Diesels made up nearly 7 percent of Volkswagen sales in the first half, but dealers think that given an ample supply it could have been as high as 18 percent.
Forecasting how many diesels Volks-wagen needs for the U.S. market has been tough with the fluctuating gasoline prices, said Stefan Krebsfanger, manager of product strategy for VWoA in Auburn Hills, Mich.
'We'd love to see steady penetration rates of 15 percent so we can then gear up our diesel production all over the world,' he said. 'But as long as you see peaks and valleys, it is kind of tough to make the investment.'
Volkswagen dealers in the United States want a diesel with greater horsepower, Gossett said. With only 90 hp, the 1.9-liter engine is not powerful enough for the larger Passat sedan.
But Volkswagen most likely will stick with its 90-hp diesel in the United States for the 2002 and 2003 model years, Krebsfanger said. A new TDI probably will not arrive here until the 2004 model year, when new emissions-reducing technology has been developed, he said.
Volkswagen offers a 1.9-liter TDI with up to 150 hp in Europe, but the engine would not meet existing U.S. emissions standards, he added.
To meet 2004 U.S. emissions standards for diesels, Volkswagen is developing new diesel-engine technology, including the use of four valves per cylinder, instead of the two valves per cylinder on the current 1.9-liter TDI.
Also, the diesel fuel injector is being refined to allow for higher injection pressures. The higher pressure creates a fine mist that distributes the fuel more evenly in the combustion chamber, Krebsfanger said.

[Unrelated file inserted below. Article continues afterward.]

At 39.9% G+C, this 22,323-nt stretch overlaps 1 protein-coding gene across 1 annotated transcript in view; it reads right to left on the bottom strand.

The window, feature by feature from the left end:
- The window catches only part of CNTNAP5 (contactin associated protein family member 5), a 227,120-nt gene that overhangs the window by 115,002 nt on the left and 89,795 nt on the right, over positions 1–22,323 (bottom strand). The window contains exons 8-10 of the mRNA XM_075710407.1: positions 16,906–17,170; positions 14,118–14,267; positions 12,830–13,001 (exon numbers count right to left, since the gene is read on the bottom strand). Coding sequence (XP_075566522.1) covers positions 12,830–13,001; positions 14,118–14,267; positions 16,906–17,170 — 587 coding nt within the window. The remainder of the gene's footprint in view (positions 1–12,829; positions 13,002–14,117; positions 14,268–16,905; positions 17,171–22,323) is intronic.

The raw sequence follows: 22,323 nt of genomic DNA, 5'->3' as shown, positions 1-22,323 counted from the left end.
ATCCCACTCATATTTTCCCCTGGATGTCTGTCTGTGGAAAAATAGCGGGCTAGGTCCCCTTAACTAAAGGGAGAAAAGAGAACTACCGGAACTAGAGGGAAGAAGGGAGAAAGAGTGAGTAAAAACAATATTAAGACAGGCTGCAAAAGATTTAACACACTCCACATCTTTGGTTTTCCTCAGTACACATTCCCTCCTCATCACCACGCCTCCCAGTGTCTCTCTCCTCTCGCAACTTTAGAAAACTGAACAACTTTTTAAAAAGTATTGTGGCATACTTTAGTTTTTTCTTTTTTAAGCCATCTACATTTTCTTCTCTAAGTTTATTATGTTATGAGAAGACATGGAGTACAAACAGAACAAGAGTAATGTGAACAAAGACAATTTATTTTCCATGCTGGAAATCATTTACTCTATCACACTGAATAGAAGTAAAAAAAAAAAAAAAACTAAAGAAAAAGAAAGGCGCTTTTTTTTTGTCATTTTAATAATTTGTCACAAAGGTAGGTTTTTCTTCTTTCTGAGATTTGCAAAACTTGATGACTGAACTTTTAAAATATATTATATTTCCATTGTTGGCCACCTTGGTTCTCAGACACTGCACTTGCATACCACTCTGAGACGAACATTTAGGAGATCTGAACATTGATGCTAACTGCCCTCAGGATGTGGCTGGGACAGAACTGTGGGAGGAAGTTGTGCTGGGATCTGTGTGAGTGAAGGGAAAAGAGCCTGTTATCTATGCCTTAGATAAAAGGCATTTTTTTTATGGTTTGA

Volkswagen's success with its 1.9-liter diesel can be explained partly by the young buyers of the New Beetle, Golf and Jetta, Malesh said.
'A lot of those folks have never seen a diesel in a passenger vehicle,' Malesh said. 'When they see how great it is and it doesn't have all the obvious bad stuff that more of the old diesels had, they're open to it.'
Siemens Automotive Corp., a supplier of diesel common-rail injection systems, puts the U.S. diesel market at 580,000 units - mostly large sport-utilities and heavy-duty pickups.
Siemens has a cautious forecast, saying that U.S. interest in diesel will be limited to the truck market but that automakers plan to expand diesel availability on pickups and sport-utilities.
A recent public opinion survey of 1,000 consumers, commissioned by the Washington-based Diesel Technology Forum, found that more than half have a positive view of diesel power, including diesel in the automotive industry.
More than half felt the diesel industry has moved in an environmentally positive direction during the past five years, said Allen Schaeffer, executive director of the group, which represents diesel engine makers, General Motors, parts suppliers and fuel producers. 'I would say we are encouraged by this,' Schaeffer said.
But consumers need more education about advances in diesel engines, he said. This country also must develop an integrated approach to addressing energy and environmental concerns together, he said.